As in many other countries, business investment and inventory adjustments led the slowdown and subsequent recovery, while household consumption and residential investment have remained robust. Household and business demand was supported by sustained productivity growth, rapid growth of employment and labor incomes and gains in real estate prices, which helped mitigate the impact of stock market declines on household net worth. The strength of the recovery and structural reforms contributed to rapid employment growth. However, the sharp increase in the participation rate meant that the unemployment rate—which had risen to 8 percent in December 2001 from a three-decade low of 6¾ percent in mid-2000—remained at 7½ percent by end 2002.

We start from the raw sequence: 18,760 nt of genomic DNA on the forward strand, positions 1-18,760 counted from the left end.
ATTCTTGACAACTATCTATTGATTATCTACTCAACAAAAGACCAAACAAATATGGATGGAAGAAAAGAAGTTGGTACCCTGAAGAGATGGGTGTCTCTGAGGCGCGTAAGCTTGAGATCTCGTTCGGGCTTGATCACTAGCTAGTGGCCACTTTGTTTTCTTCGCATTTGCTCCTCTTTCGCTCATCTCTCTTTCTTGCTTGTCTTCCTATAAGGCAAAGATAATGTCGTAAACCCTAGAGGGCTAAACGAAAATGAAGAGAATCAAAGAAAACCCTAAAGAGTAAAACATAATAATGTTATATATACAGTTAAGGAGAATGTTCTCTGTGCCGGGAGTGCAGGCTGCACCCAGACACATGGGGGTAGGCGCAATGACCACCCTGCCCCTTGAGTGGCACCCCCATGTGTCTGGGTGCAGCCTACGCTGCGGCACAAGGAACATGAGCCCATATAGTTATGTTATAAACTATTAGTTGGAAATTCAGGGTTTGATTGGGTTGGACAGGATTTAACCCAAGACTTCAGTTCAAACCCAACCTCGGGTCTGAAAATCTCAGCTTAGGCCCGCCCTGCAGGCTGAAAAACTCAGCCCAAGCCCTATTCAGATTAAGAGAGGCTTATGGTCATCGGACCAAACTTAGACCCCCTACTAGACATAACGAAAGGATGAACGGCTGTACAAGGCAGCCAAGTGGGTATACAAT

Net external demand also remained supportive of economic activity in 2001 and, to a lesser extent, in 2002. The current account surplus, although remaining substantial, fell to near 2 percent in the first three quarters of 2002, from 2¾ percent of GDP in 2001. Continued surpluses brought Canada's net foreign liability position to just under 19 percent of GDP by end-2001, half the level of the mid-1990s.

Despite a favorable macroeconomic performance, capital outflows, lower non-energy commodity prices, and the strength of the U.S. currency contributed to continued weakness of the Canadian dollar. The dollar reached historical lows against the U.S. currency in January 2002, and despite some recent strengthening has stayed close to these levels despite the widening of interest rate differentials. In real effective terms, the Canadian dollar remains roughly 5 percent below its average of the mid-1990s.